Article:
Common Sense


Thomas Paine

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Common Sense Study Guide

Welcome to the LitCharts study guide on Thomas Paine's Common Sense. Created by the original team behind SparkNotes, LitCharts are the world's best literature guides.

Brief Biography of Thomas Paine

Thomas Paine was born in England to Joseph (a farmer and corset-maker) and Frances Pain. In his youth, he was apprenticed to his father and then established himself in his father’s trade of corset-making in Sandwich, Kent. By the late 1760s, when Paine was in his thirties, he began taking a deeper interest in civic matters, and his pro-republican, anti-monarchical commitments began to take shape. During a down-and-out period of his life—his business had failed, he had to sell his household in order to avoid debtors’ prison, and he was separated from his wife—he moved to London and met Benjamin Franklin. Soon after, Franklin gave Paine a letter of recommendation, allowing Paine to move and settle in Britain’s American colonies in 1774. Paine began working as a writer and editor, finding success in pitching his essays to a common audience. In 1776, he anonymously published Common Sense and soon followed it up with The American Crisis. After the American Revolution, he served on the Congressional Committee of Foreign Affairs and later moved to France, becoming heavily involved in the French Revolution during the 1790s. For his radical views, he was jailed for a year in Paris, subsequently returning to the United States, where he died in obscurity.
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Historical Context of Common Sense

Common Sense was written at the beginning of the American Revolution (1775-1783) which secured the American colonies’ independence from Great Britain. In particular, Paine references Britain’s taxation of the American colonies without adequate representation, dating back to the Stamp Act Congress of 1765 and building to such protests as the Boston Massacre in 1770 and the Boston Tea Party in 1773. Following a 1774 Continental Congress, tensions continued to mount as British soldiers occupied Boston and later tried to destroy colonial military supplies, with battle breaking out at Lexington and Concord in 1775 and Britain finally being expelled from Boston by the Continental Army in March 1776, not long after Common Sense was published. Though the Declaration of Independence (citing the Enlightenment-inspired natural rights that Paine champions in his pamphlet) was signed that summer, the war continued. American independence wasn’t officially recognized until the Treaty of Paris was signed in 1783.

Other Books Related to Common Sense

As a political philosopher, Paine was particularly influenced by fellow Enlightenment thinkers. Significant works in the Enlightenment movement include John Stuart Mill’s On Liberty, Jean-Jacques Rousseau’s The Social Contract, and Immanuel Kant’s Critique of Pure Reason. In writing Common Sense, Paine was particularly influenced by Enlightenment philosopher John Locke’s conceptions of human equality and inalienable rights. Paine followed up Common Sense in 1776 with The American Crisis, a pamphlet intended to inspire the American Army in its efforts against the British. In 1791, while living in France, he wrote The Rights of Man in response to Edmund Burke’s anti-revolutionary Reflections on the Revolution in France. Mary Wollstonecraft’s A Vindication of the Rights of Woman (1792) was part of the same “pamphlet war” in which Burke and Paine were engaged and shared Paine’s Enlightenment commitments to human equality and natural rights. Paine’s even more controversial pamphlet, The Age of Reason (1793-1794), advocated free thought and deism.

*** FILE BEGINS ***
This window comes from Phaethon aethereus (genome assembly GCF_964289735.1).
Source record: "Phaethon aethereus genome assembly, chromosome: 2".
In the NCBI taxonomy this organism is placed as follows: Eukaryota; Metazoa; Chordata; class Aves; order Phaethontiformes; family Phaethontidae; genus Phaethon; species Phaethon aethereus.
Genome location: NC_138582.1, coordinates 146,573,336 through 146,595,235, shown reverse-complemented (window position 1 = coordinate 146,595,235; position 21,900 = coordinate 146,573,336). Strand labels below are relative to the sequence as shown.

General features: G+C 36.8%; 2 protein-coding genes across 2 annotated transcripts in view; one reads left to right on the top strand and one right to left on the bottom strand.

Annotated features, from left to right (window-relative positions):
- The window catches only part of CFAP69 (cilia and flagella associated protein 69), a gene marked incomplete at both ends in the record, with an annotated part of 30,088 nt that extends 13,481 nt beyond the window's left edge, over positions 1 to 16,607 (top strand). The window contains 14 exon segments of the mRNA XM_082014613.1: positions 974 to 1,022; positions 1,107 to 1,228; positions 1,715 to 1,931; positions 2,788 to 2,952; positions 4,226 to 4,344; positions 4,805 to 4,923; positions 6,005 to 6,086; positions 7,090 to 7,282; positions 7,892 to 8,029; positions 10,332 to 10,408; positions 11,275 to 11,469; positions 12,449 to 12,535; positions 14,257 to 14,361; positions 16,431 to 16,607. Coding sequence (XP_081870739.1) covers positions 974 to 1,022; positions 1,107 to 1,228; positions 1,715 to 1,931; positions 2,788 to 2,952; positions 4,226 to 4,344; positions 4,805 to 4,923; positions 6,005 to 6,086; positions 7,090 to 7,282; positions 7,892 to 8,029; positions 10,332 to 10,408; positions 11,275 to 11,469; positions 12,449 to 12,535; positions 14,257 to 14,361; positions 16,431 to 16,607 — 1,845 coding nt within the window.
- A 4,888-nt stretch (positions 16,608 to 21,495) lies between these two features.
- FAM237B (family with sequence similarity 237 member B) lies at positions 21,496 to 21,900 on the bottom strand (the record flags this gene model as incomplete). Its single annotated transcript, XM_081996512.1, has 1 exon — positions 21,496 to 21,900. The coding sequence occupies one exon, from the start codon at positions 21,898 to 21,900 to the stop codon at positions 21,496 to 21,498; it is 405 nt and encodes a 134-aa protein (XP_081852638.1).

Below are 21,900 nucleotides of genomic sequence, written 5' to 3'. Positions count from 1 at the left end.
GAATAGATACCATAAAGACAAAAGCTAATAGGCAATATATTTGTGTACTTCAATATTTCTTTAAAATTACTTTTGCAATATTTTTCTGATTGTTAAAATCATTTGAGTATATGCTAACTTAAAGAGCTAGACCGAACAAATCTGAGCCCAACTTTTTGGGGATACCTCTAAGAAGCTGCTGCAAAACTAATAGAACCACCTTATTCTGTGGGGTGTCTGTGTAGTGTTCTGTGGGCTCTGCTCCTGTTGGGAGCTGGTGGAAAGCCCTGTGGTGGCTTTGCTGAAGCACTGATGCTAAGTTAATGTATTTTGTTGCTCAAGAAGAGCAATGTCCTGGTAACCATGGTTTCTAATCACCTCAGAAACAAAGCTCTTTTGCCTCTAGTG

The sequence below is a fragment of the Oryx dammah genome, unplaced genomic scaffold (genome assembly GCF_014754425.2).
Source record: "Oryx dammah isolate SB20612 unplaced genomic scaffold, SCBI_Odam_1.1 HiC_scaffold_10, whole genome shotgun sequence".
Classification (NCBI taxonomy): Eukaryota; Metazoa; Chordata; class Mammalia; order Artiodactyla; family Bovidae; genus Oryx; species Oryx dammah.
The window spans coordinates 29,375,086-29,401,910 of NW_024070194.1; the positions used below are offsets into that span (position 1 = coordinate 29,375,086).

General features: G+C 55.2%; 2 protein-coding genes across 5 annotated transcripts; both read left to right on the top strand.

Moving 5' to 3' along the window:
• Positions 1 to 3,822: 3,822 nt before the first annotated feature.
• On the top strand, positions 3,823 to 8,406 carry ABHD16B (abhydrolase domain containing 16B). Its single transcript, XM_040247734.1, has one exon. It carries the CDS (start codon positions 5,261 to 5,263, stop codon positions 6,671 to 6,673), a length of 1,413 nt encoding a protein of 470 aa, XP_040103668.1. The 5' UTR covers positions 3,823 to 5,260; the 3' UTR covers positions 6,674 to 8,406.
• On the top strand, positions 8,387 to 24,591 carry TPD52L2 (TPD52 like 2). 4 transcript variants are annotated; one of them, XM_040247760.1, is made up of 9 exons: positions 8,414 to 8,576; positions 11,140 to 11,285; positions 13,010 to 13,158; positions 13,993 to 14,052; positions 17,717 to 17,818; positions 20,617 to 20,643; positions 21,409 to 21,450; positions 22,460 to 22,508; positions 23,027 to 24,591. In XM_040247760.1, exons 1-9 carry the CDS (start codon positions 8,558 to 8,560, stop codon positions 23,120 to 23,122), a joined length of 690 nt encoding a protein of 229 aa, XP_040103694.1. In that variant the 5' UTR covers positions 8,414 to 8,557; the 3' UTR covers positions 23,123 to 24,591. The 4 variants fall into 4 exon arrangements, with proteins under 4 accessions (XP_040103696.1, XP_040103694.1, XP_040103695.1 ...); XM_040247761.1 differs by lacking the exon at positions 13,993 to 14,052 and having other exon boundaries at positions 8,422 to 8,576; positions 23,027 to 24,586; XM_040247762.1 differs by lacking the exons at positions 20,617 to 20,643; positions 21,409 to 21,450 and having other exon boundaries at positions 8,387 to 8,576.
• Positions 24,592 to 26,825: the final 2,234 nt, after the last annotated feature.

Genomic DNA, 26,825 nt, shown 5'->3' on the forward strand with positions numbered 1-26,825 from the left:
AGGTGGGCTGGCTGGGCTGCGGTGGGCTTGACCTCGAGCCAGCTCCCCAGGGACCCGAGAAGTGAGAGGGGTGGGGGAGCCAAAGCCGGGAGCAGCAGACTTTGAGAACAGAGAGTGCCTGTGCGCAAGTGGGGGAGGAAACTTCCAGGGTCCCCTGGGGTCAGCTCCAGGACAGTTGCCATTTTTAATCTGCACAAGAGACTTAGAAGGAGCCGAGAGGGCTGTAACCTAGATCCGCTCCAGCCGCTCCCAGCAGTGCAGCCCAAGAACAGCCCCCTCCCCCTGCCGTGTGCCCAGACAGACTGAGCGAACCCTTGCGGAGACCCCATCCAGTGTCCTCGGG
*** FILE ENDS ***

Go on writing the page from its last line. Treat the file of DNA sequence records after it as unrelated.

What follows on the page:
Key Facts about Common Sense
  • Full Title: Common Sense: Addressed to the Inhabitants of America
  • When Written: 1775-1776
  • Where Written: Philadelphia, Pennsylvania
  • When Published: January 10, 1776 (first edition)
  • Literary Period: Enlightenment
  • Genre: Political Pamphlet
  • Climax: After breaking down his moral reasoning for American independence, Paine urges his readers not to wait—the present is the appropriate time to incite a revolution.
  • Antagonist: Great Britain; King George III
  • Point of View: First Person; Second Person

Extra Credit for Common Sense

Gone Viral. Common Sense was an unprecedented publishing success. Though estimates vary, it may have sold as many as 500,000 copies in the colonies by the end of the American Revolution, meaning that an estimated 20 percent of colonists would have owned a copy—especially remarkable given that its popularity spread primarily by word of mouth.

Trying Times. In late 1776, George Washington ordered his officers to read part of Paine’s The American Crisis, a pamphlet series following up on Common Sense, to the Continental Army on the eve of the crossing of the Delaware.